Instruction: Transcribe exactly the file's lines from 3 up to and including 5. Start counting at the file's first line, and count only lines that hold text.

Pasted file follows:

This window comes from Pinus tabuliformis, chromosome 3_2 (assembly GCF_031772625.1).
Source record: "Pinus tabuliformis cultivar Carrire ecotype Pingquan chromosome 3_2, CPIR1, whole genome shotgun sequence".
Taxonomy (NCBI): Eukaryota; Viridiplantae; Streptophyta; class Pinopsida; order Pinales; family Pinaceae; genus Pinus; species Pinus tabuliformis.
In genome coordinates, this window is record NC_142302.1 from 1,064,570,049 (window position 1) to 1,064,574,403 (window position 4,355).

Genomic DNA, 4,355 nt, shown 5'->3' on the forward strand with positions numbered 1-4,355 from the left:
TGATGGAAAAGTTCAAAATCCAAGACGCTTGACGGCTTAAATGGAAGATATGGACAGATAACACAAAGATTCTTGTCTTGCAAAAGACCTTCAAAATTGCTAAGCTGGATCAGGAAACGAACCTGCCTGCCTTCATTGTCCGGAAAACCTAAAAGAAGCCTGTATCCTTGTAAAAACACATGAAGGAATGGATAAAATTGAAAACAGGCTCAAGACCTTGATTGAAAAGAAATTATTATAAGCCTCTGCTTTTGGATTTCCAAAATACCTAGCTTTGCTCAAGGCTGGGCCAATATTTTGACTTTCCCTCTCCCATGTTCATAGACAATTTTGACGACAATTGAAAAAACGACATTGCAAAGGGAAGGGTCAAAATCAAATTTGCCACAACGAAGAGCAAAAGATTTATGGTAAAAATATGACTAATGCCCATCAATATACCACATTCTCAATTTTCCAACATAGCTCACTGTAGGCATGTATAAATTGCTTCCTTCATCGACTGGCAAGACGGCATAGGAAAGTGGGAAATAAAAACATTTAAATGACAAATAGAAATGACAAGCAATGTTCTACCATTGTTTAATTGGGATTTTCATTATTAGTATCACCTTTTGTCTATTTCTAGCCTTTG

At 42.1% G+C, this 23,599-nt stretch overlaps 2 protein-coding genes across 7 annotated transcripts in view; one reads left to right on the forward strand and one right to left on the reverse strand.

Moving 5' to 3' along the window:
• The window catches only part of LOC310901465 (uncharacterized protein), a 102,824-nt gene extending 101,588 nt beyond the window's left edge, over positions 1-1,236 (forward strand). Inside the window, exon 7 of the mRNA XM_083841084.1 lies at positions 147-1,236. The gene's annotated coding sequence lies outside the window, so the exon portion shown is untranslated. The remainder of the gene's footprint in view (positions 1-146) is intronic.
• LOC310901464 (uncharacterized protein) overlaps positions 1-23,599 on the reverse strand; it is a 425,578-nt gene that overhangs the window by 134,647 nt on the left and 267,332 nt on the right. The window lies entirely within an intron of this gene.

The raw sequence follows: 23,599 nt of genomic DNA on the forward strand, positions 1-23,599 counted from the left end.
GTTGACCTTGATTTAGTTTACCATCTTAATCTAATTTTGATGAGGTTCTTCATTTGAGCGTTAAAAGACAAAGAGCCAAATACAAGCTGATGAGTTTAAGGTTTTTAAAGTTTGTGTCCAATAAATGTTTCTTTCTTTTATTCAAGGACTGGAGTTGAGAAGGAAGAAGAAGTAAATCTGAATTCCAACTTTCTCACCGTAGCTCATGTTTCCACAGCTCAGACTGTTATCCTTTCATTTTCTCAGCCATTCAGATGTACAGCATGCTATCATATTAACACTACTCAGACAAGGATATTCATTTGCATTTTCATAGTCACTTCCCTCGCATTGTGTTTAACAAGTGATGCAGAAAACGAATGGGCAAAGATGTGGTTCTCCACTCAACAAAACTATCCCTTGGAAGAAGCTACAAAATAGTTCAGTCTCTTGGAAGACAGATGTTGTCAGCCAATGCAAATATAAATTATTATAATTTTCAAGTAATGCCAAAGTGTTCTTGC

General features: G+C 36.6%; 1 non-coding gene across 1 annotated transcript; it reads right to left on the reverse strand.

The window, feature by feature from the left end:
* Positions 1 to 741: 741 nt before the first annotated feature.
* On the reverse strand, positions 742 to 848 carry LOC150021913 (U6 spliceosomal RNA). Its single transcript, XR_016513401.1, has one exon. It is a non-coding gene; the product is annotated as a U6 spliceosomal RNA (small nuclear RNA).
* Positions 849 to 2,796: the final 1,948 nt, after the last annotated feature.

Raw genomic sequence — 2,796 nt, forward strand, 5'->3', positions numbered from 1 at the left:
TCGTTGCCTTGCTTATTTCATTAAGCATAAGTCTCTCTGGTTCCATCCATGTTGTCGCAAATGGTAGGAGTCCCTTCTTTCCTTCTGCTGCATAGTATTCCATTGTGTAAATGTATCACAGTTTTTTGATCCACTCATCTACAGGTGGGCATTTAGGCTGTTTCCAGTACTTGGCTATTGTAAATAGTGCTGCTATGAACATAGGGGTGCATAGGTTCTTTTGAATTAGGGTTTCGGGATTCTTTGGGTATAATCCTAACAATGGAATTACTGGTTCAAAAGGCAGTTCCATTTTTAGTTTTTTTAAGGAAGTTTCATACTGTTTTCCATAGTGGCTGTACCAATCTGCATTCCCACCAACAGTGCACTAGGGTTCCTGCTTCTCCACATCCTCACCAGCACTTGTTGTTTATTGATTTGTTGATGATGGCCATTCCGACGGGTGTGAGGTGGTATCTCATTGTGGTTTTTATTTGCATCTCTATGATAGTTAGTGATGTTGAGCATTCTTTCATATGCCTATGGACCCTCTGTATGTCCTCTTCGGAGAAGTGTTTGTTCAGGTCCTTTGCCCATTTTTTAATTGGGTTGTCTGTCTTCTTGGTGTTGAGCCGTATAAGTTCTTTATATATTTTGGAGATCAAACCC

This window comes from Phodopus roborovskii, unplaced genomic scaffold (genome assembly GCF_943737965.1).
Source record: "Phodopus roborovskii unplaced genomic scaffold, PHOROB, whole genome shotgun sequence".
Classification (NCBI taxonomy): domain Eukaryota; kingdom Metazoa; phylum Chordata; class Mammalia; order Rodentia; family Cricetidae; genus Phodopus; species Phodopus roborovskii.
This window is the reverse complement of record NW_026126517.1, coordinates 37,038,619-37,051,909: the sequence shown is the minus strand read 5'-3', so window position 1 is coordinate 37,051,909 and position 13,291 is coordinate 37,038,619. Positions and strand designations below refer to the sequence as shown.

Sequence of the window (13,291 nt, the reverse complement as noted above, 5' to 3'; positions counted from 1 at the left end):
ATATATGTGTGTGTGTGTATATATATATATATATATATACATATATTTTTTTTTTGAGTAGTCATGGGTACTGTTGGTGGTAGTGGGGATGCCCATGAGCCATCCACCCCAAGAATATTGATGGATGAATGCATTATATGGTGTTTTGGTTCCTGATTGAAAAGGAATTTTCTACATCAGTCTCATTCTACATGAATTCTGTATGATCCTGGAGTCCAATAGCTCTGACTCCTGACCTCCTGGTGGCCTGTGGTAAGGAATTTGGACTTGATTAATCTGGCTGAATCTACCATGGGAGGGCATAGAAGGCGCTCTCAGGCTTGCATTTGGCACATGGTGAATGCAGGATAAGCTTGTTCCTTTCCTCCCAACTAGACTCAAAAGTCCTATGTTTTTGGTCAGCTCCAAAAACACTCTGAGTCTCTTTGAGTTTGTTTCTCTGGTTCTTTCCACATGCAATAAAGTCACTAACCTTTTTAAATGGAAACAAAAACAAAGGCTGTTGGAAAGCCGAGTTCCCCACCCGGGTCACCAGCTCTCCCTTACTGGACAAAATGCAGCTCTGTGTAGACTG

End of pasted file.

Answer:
Taxonomy (NCBI): Eukaryota; Viridiplantae; Streptophyta; class Pinopsida; order Pinales; family Pinaceae; genus Pinus; species Pinus tabuliformis.
In genome coordinates, this window is record NC_142302.1 from 1,064,570,049 (window position 1) to 1,064,574,403 (window position 4,355).

Genomic DNA, 4,355 nt, shown 5'->3' on the forward strand with positions numbered 1-4,355 from the left: